The final FY2013 federal budget deficit was $680 billion, down $409 billion (38 percent) from the FY2012 deficit of $1.089 trillion. This significant drop in the deficit resulted from higher revenues (+$325 billion) and a decrease in government spending (-$84 billion). The marks the first year the budget deficit has been below $1 trillion since FY2008 when it was $458 billion.

Data on government expenditures and receipts and the deficit are reported in the Monthly Statement of Receipts and Outlays of the United States Government (MTS) prepared by the Treasury Department.

When measured as a percent of Gross Domestic Product (GDP), the FY2013 deficit dropped to 4.1 percent from 7 percent reported for FY2012.  This is the lowest the deficit share of GDP since FY2008 (3.2 percent).

Commenting on the deficit figures, Sylvia Burwell, Director of the Office of Management and Budget, said in an OMB blog post that the significant deficit reduction is due to a number of factors “including a stronger economy, the expiration of certain tax cuts for high income Americans, and spending reductions like those achieved from the troop drawdown in Afghanistan.”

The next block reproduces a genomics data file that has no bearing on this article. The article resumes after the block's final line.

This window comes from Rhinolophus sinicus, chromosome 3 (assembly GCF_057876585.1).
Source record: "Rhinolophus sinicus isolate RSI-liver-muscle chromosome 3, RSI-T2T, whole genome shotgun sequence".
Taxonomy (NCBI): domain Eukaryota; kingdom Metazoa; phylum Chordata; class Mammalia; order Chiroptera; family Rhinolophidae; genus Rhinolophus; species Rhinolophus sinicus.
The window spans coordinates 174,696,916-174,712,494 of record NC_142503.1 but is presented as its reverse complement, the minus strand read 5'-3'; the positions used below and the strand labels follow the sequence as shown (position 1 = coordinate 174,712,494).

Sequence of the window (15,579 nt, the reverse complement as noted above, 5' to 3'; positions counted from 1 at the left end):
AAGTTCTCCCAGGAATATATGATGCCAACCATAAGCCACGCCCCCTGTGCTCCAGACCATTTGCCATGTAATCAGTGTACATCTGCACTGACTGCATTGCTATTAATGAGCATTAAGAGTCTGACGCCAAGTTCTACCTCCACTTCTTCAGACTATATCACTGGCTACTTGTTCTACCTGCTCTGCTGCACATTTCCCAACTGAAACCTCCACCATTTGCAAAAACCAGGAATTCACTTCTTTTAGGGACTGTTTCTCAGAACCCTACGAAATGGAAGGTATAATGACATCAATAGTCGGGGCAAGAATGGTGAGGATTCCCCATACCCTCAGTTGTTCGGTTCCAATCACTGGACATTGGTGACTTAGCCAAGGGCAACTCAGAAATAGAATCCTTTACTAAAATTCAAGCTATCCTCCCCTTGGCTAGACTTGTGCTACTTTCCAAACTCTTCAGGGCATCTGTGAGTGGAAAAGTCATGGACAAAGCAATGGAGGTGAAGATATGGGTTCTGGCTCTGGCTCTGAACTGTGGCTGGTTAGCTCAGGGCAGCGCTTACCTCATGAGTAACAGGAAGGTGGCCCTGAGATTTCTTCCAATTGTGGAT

Revenue growth in FY2013 was led by a 16 percent increase in individual income tax receipts (+$184 billion).  Corporate income taxes rose 13 percent (+$31 billion) and social insurance and retirement receipts increased by 12 percent (+$103 billion).

A $43 billion decline in Department of Defense spending accounted for half of the decrease in federal outlays in FY2013. Lower spending on unemployment benefits and the automatic spending cuts (sequestration) required in the Budget Control Act also contributed to lower total spending.